In third place was Fortis Property group whose offer was similar to Peebles in that it does not plan for a full-service hospital.
Yet one SUNY evaluator gave it a maximum 70 points, writing “hits all the buttons.”
Another SUNY scorer, apparently did not agree, awarding Fortis only 40 points.
You might think that the community representatives would be united in their distaste for a Fortis proposal that doesn't provide a full-service hospital.
But while one representative awarded them 6 out of 70 points writing “not an acute care hospital. It's only for the real-estate,” another scorer gave Fortis 50 points, also complaining that it was not a full-service hospital, there was a lack of hospital beds and there was no teaching component.
Prime Healthcare Services, which is offering a full-service hospital and is a reputable company that operates in several states, actually scored highest among the community picks, with an average score of 54 points out of a possible 70.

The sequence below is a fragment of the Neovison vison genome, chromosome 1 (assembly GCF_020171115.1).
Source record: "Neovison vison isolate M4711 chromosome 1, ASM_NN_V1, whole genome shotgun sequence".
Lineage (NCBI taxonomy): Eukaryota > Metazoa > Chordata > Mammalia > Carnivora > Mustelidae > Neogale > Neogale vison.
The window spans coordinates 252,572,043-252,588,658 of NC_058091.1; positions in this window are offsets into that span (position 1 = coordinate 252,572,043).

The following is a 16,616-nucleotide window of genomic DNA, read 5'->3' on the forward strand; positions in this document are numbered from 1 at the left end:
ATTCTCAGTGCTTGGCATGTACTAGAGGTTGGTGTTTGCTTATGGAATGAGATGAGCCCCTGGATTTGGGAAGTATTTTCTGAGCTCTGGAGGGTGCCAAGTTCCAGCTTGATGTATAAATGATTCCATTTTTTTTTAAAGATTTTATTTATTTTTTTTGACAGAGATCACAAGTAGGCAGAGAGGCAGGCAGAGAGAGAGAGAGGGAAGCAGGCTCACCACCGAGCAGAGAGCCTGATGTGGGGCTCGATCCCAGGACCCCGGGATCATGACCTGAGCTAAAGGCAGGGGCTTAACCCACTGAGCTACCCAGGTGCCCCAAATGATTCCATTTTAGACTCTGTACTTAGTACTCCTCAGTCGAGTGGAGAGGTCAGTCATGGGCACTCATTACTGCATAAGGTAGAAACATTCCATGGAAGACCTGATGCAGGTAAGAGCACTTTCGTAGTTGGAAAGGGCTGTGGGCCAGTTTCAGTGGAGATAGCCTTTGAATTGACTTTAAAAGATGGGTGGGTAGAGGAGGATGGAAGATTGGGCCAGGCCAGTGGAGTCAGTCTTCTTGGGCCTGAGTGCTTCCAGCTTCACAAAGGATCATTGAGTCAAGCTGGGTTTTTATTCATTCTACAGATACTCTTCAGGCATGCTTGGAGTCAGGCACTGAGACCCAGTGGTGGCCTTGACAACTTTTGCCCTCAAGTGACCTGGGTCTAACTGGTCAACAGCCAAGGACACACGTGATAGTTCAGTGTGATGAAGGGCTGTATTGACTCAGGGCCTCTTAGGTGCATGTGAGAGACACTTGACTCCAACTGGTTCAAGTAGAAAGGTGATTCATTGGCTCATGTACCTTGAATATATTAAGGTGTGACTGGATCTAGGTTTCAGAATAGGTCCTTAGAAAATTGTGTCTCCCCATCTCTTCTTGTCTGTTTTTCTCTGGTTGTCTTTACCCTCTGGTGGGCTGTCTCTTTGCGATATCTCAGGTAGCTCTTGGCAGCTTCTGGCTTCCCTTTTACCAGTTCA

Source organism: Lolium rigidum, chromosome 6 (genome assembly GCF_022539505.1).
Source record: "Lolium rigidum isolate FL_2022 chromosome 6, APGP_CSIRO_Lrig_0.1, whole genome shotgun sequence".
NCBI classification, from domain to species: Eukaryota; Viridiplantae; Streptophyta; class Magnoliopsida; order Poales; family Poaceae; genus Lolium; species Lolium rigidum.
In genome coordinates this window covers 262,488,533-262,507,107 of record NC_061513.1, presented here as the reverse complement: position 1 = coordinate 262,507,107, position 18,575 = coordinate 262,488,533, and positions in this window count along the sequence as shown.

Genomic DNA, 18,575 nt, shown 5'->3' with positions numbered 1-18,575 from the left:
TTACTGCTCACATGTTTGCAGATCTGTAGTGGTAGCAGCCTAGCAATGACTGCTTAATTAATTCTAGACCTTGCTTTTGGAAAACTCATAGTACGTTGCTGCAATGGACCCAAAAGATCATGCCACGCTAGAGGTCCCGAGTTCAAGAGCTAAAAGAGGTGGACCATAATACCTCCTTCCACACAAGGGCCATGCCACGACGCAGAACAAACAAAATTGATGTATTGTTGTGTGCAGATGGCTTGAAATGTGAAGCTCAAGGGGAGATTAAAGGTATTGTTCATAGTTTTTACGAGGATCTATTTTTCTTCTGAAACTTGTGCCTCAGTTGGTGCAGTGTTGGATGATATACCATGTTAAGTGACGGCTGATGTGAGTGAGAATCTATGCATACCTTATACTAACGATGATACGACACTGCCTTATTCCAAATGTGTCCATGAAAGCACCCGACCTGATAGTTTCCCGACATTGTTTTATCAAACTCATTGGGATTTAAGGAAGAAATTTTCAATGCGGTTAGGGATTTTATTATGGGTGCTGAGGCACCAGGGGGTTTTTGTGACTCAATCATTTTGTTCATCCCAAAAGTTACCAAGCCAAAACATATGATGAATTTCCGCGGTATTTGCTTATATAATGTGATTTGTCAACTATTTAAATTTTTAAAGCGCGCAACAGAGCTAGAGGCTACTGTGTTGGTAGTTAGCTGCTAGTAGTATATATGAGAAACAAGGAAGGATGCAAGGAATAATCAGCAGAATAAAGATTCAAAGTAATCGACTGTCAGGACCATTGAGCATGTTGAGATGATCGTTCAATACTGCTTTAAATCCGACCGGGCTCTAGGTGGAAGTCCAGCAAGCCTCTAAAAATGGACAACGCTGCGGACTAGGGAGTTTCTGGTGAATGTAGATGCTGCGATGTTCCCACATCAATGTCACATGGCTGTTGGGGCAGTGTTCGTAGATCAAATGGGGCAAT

But SUNY's scorers were not as kind awarding them an average score of 33.5. Prime's fourth-place fate was sealed by their relatively low bid of $220 million. That was $30 million less than B.H.P..
One SUNY scorer awarded Prime 0 out of 70 points writing, “I do not wish to buy a lawsuit. Bidder is under investigation for all 19 hospitals in California.”
Prime actually has 14 hospitals in California.
LICH advocates are now staring at two possibilities. The first is that B.H.P. moves forward, buys the hospital and must wait for a license. If the disruption in service is short, it will be written off as the birth pangs of a new hospital, the kind of modern facility many in the community say Cobble Hill needs. But if the licensing process were to take months, as many fear it could, LICH would stand as a symbol of good intentions gone awry.
The second possibility is that the bid unravels, and SUNY begins negotiating with The Peebles Company.
The only absolute requirement is that B.H.P. come up with the money—a $25 million deposit—by May 5.
But now, after 14 months of negotiation, litigation and weighing of potential solutions, it remains uncertain if LICH can stay open or what kind of health services the community will have going forward.